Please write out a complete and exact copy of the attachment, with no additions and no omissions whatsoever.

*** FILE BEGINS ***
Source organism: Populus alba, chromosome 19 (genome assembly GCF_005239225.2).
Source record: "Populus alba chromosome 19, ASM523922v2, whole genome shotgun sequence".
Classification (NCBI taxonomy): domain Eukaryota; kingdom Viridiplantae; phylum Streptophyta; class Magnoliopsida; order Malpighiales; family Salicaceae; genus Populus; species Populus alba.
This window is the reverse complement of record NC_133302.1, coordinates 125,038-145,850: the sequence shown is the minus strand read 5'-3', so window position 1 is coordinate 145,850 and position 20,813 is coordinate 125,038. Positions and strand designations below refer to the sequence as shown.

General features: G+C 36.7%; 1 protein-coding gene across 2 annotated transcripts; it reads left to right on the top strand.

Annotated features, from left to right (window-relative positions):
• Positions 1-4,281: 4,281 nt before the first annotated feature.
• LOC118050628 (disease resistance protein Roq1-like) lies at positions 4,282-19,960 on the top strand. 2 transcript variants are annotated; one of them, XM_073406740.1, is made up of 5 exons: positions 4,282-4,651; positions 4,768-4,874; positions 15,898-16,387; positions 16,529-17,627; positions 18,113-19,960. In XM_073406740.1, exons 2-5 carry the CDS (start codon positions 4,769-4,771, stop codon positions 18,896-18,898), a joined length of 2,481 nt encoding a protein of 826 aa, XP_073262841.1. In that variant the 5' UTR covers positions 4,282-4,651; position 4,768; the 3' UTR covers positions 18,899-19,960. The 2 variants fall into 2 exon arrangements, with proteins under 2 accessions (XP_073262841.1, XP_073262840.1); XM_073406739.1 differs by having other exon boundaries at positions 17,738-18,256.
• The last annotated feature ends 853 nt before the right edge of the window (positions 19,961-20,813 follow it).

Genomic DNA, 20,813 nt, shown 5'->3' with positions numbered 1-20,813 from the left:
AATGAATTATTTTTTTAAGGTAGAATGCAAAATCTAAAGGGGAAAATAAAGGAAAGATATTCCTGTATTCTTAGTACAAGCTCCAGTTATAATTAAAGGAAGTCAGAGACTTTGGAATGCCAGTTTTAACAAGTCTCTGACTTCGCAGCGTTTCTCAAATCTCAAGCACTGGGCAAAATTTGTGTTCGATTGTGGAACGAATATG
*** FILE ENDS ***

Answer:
Source organism: Populus alba, chromosome 19 (genome assembly GCF_005239225.2).
Source record: "Populus alba chromosome 19, ASM523922v2, whole genome shotgun sequence".
Classification (NCBI taxonomy): domain Eukaryota; kingdom Viridiplantae; phylum Streptophyta; class Magnoliopsida; order Malpighiales; family Salicaceae; genus Populus; species Populus alba.
This window is the reverse complement of record NC_133302.1, coordinates 125,038-145,850: the sequence shown is the minus strand read 5'-3', so window position 1 is coordinate 145,850 and position 20,813 is coordinate 125,038. Positions and strand designations below refer to the sequence as shown.

General features: G+C 36.7%; 1 protein-coding gene across 2 annotated transcripts; it reads left to right on the top strand.

Annotated features, from left to right (window-relative positions):
• Positions 1-4,281: 4,281 nt before the first annotated feature.
• LOC118050628 (disease resistance protein Roq1-like) lies at positions 4,282-19,960 on the top strand. 2 transcript variants are annotated; one of them, XM_073406740.1, is made up of 5 exons: positions 4,282-4,651; positions 4,768-4,874; positions 15,898-16,387; positions 16,529-17,627; positions 18,113-19,960. In XM_073406740.1, exons 2-5 carry the CDS (start codon positions 4,769-4,771, stop codon positions 18,896-18,898), a joined length of 2,481 nt encoding a protein of 826 aa, XP_073262841.1. In that variant the 5' UTR covers positions 4,282-4,651; position 4,768; the 3' UTR covers positions 18,899-19,960. The 2 variants fall into 2 exon arrangements, with proteins under 2 accessions (XP_073262841.1, XP_073262840.1); XM_073406739.1 differs by having other exon boundaries at positions 17,738-18,256.
• The last annotated feature ends 853 nt before the right edge of the window (positions 19,961-20,813 follow it).

Genomic DNA, 20,813 nt, shown 5'->3' with positions numbered 1-20,813 from the left:
AATGAATTATTTTTTTAAGGTAGAATGCAAAATCTAAAGGGGAAAATAAAGGAAAGATATTCCTGTATTCTTAGTACAAGCTCCAGTTATAATTAAAGGAAGTCAGAGACTTTGGAATGCCAGTTTTAACAAGTCTCTGACTTCGCAGCGTTTCTCAAATCTCAAGCACTGGGCAAAATTTGTGTTCGATTGTGGAACGAATATG